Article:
The Fifth Quarter: Chicago Bears

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In what amounted to mid-season playoff game, the Washington Redskins and Chicago Bears squared off on Thursday night to determine which team would stay in the hunt for a wild card berth and which would start thinking about next year. The Redskins, coming off a short and tumultuous week, fought through great adversity to pull out the win, 24-16 in front of the home crowd at FedEx Field.


Going into the game, most would have predicted a loss with Jason Campbell on the sidelines and Todd Collins under center, but the career back up answered the call when Campbell left in the second quarter with a dislocated patella. Collins posted an astonishing 144.6 passer rating, completing 78% of his passes (15-of-20) including two touchdown passes.

One thing of note was the change in philosophy with Todd Collins at the helm. The Redskins stayed aggressive, throwing until the end, unlike the rest of the games in recent memory. Nowhere to be found was three runs in a row followed by a punt. The Redskins looked like a team trying to win, rather than a team trying not to lose. Whether this is an indication that Al Saunders has more confidence in Collins’ grasp of the playbook, or whether it was just a philosophical shift that was planned no matter who led the offense is unclear. What is clear is that this offense looked good when going through the air.

4 Quarters


As good as the passing attack looked, the rushing attack looked inept in equal measure. It was readily apparent just how much this team has missed Randy Thomas. He was still not at 100%, complaining on the sidelines in the first quarter that his arm pump was ineffective because he couldn’t straighten his arm, but he is one of the top pulling guards in the game, and he showed so signs of having lost that talent when he was out in space. Unfortunately, Randy suffered a setback injury to his elbow and left early, never to return.

As far as the backs were concerned, there just aren’t many holes to run through, and that is severely hampering Clinton Portis from being the back he can be. He said after the game that he didn’t care how bad his stats looked as long as the team wins. The question is, how long can this team win without good numbers from Portis? He carried this team through their 5–0 run in 2005. It doesn’t look promising that he will able to do the same in this potential run. Mike Sellers did have an interesting stat line though: one carry, for one yard, with one touchdown.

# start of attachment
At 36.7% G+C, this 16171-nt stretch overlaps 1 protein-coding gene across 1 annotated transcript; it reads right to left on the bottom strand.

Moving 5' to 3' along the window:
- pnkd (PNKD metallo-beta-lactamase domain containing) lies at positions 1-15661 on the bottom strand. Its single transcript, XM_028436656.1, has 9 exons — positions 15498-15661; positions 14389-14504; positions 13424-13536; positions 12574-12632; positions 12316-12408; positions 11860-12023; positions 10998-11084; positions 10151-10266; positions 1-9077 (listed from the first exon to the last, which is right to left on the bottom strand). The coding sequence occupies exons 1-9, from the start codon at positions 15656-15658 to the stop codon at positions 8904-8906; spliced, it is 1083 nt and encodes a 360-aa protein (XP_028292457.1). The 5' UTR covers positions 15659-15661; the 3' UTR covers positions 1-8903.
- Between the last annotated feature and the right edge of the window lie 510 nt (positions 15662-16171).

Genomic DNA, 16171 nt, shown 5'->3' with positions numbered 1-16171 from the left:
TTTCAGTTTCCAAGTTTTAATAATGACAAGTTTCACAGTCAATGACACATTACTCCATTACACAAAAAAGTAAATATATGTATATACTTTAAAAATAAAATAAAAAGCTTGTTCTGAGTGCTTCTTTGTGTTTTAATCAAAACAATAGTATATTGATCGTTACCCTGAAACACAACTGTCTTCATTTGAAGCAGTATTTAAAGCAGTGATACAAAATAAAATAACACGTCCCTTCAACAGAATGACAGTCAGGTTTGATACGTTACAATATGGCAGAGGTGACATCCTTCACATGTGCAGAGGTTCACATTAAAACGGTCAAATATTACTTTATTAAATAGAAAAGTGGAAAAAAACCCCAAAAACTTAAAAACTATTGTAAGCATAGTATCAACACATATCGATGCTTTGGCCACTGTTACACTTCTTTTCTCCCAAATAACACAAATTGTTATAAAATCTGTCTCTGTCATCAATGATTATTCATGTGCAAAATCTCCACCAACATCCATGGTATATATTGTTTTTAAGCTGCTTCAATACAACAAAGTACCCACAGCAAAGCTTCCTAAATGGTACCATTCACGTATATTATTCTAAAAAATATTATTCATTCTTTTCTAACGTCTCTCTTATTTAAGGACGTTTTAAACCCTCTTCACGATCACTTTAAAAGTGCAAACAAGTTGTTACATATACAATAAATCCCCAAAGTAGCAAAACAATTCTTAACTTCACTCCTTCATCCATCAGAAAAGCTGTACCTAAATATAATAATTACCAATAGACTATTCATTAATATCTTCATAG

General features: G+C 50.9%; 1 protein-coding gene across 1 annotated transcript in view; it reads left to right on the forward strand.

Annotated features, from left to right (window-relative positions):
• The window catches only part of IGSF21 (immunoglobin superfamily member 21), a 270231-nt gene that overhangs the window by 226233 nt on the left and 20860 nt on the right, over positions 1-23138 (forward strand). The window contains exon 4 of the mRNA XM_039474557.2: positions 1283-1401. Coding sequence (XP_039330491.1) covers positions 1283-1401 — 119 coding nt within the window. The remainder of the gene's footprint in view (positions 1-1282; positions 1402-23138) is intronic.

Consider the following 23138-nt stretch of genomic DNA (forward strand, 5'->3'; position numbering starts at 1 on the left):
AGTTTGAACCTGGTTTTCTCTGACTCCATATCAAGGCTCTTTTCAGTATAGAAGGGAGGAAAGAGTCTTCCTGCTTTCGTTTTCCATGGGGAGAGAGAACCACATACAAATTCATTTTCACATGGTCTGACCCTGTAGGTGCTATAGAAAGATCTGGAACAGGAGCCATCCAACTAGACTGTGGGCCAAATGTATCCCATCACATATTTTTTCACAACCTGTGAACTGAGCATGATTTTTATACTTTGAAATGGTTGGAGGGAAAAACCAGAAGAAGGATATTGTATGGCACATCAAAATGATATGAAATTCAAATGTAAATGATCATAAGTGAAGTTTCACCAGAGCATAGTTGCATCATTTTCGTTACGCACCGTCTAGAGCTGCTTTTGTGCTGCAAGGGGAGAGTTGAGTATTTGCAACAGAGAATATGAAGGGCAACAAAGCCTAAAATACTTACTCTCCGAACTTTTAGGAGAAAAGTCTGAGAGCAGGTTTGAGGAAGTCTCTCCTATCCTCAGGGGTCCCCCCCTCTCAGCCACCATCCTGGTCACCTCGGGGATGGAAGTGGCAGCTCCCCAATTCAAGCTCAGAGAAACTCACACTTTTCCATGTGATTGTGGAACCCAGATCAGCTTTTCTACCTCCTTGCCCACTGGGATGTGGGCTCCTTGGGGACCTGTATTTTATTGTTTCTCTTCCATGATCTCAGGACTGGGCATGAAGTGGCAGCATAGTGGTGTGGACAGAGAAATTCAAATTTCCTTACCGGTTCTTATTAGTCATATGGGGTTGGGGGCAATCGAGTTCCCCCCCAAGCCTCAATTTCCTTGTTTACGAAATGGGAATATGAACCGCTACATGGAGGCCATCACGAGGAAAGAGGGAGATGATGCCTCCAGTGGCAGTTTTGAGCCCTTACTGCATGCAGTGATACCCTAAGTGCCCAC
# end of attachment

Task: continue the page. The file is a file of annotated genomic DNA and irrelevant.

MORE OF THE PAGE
1 Quarter


Gregg Williams had this defense looking like the defense from 2005. Fred Smoot and Shawn Springs were in man-to-man for most of the night—and played spectacularly. Smoot continues to be the emotional leader in the secondary. He went out at the beginning of the second half vomiting blood. Towards the middle of the fourth quarter, Smoot was in the training room getting IV fluids. When he saw the game looked close, he ripped out the needles and made his way out to the field for the final possessions of the game.

On the other side of the field, Shawn Springs had one of his best games of the season. In fact, he wasn’t even supposed to play, but he convinced the coaching staff he could go during pregame warm-ups—and boy did he ever. His coverage was tight all night, forcing Bernard Berrian to make fantastic catches in order to gain yardage. He also read Brian Griese’s eyes on two occasions, including an interception where he stepped in front of Devin Hester and took the ball 53-yards to the Bears’ 21, setting up the Redskins’ first points of the game just before halftime.

Because of the secondary play, the rest of the defense was able to get pressure early and often, not only disrupting the passing attack, but also stuffing the Bear’s Adrian Peterson at every turn.

4 Quarters

Special Teams

The Redskins’ coverage units have been solid all season long, and Thursday was no exception. The stellar coverage combined with a creative kicking game that kept the ball out of the hands of Hester most of the night, helping the Redskins win the field position battle and stop Chicago’s most explosive player from making a game-changing play.

On top of the outstanding play on coverage, Rock Cartwright also defied physics by somehow not blocking Brad Maynard’s first punt of the game, despite coming through clean on the block. Kedric Golston did block a Robbie Gould field goal attempt. Danny Smith had his players fired up for this one and it showed.

The only dark sport on the evening were two missed field goal attempts by Shaun Suisham. The Canadian was able to make one in the second half when in counted most, and the Skins won, so he will get a pass this week.

3 Quarters

And so, the late-season run begins. Going into this weekend, there are three teams ahead of the Redskins at 6–6. The Redskins own the head-to-head tiebreaker against Arizona and Detroit, and have yet to play Minnesota. Winning out would put them in a position to own all three teams. The Redskins are very much in the hunt, just as they were two years ago. Hopefully, the results will be the same—but regardless, it’s just nice to be playing meaningful games in December.

Edit: This blog was archived in May of 2016 from our original articles database.It was originally posted by Scott Hurrey

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